BBC Jabotinsky Site

> Client
Bnei Brak Municipality
> Date
> Lot Area
251,000 sqm
> Build Area
960,000 sqm

The Jabotinsky SITE is the new main commercial center of the city of Bnei Brak. The SITE is a CONTINUATION of the Akiva Street commercial axis, which traverses the city and is adjacent to a metropolitan junction (Abba Hillel St. and Jabotinsky Road).

The urban planning work started in 1988. The first plan was submitted to the Tel Aviv Regional Committee in 1991, but was postponed by the Municipality, and only renewed in 1996. The plan was updated and coordinated with the authorities; it dealt with various regional issues, especially with traffic accessibility. It was approved in 2001. The area of the Jabotinsky SITE was originally the industrial center of Bnei Brak, with well-known enterprises such as Tnuva Diaries, Carmel Carpets, Champion Motors, Rotex and Saxonia Textile, and the Dan Bus Company main garage. The land, most of it privately owned, was used by small plants, sheds and small workshops on 2-4 floors. The location, on major traffic axes leading from east to west across the north Dan region, enabled planning of a large-scale center of activities: from the local level - including the city of Bnei Brak - to the metropolitan and even the national level. Owing to its central position in the dense industrial and commercial Dan region, the Complex is of great economic value. The planning process of this urban project posed well-known problems faced by existing city centers, where the old and disintegrating fabric must be upgraded and replaced. One difficult problem is that of the multiplicity of landowners. The existing commercial buildings utilized only a small percentage of the building rights, but covered relatively large plots at floor level. Traffic accessibility was also a major problem, among many others that planners of congested sites have to face. One of the complicated issues was to create opportunities to establish new projects in the congested fabric, as part > of the overall planning vision but without dependence on adjacent sites. In the course of our work, we developed a methodology process. We used a number of planning tools to solve the issues with the optimal design solution:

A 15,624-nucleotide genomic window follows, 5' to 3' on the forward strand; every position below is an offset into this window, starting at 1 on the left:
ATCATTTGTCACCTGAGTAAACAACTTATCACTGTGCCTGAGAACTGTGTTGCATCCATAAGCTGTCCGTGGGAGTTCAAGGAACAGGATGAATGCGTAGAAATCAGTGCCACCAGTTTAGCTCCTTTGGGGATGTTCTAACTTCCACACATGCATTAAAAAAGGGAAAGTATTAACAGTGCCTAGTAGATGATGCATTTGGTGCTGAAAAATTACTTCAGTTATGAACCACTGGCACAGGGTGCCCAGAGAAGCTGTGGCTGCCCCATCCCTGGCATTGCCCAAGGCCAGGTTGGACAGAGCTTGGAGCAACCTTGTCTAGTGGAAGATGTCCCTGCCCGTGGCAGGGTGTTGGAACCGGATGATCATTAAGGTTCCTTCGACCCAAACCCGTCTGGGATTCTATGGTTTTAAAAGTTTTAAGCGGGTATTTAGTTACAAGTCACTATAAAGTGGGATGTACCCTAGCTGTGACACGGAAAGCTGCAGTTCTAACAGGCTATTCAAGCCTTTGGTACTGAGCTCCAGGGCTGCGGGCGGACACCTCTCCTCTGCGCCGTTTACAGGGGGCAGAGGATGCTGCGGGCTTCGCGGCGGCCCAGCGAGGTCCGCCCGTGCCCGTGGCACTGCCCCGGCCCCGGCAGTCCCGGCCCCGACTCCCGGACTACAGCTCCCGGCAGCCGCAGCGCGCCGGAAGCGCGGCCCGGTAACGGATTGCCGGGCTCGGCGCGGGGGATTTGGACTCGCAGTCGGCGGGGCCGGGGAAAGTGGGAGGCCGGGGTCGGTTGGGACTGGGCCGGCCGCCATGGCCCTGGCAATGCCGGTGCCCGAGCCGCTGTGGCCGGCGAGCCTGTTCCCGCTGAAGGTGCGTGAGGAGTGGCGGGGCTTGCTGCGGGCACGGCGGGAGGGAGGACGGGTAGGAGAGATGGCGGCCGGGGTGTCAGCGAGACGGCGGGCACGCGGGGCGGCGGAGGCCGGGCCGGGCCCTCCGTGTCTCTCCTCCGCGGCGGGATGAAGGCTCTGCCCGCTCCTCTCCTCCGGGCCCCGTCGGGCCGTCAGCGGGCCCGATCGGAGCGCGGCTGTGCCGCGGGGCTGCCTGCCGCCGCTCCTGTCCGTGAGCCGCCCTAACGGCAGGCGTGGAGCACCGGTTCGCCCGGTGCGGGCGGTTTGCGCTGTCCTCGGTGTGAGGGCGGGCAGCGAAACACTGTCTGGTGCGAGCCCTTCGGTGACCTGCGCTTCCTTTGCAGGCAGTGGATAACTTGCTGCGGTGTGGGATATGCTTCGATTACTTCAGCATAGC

• Breaking down the project into planning layers, and handling each layer
  • Analyzing the existing physical situation, land utilization and ownership, statutory situation, etc.
  • Analyzing potential alternatives for planning and construction
  • Devising planning and statutory "expediters" (stable and expendable)
  • Project planning, where each component serves as a "catalyst" for its objective, without impeding other factors
  • Limited and cautious use of tools such as plot unification affecting land owners who have no shared interest
  • Enabling a "free flow" in the project area

The project plan identified the requirements and interests of the site, thereby minimizing objections to the plan, which solved problems that arose during the planning stages. In 2001, the plan was approved, but an economic recession in Israel led to postponement of construction. Only the Besser 2 tower was built, which has been very successful. In 2005/6, the market re-awoke, and a number of business agreements were made, which will result in construction of additional towers, of 20-60 floors. Five additional office towers are targeted, with a high potential for realization in the near future. Within the next 5-10 years, the Jabotinsky SITE will become one of the most successful and active centers in the Dan region.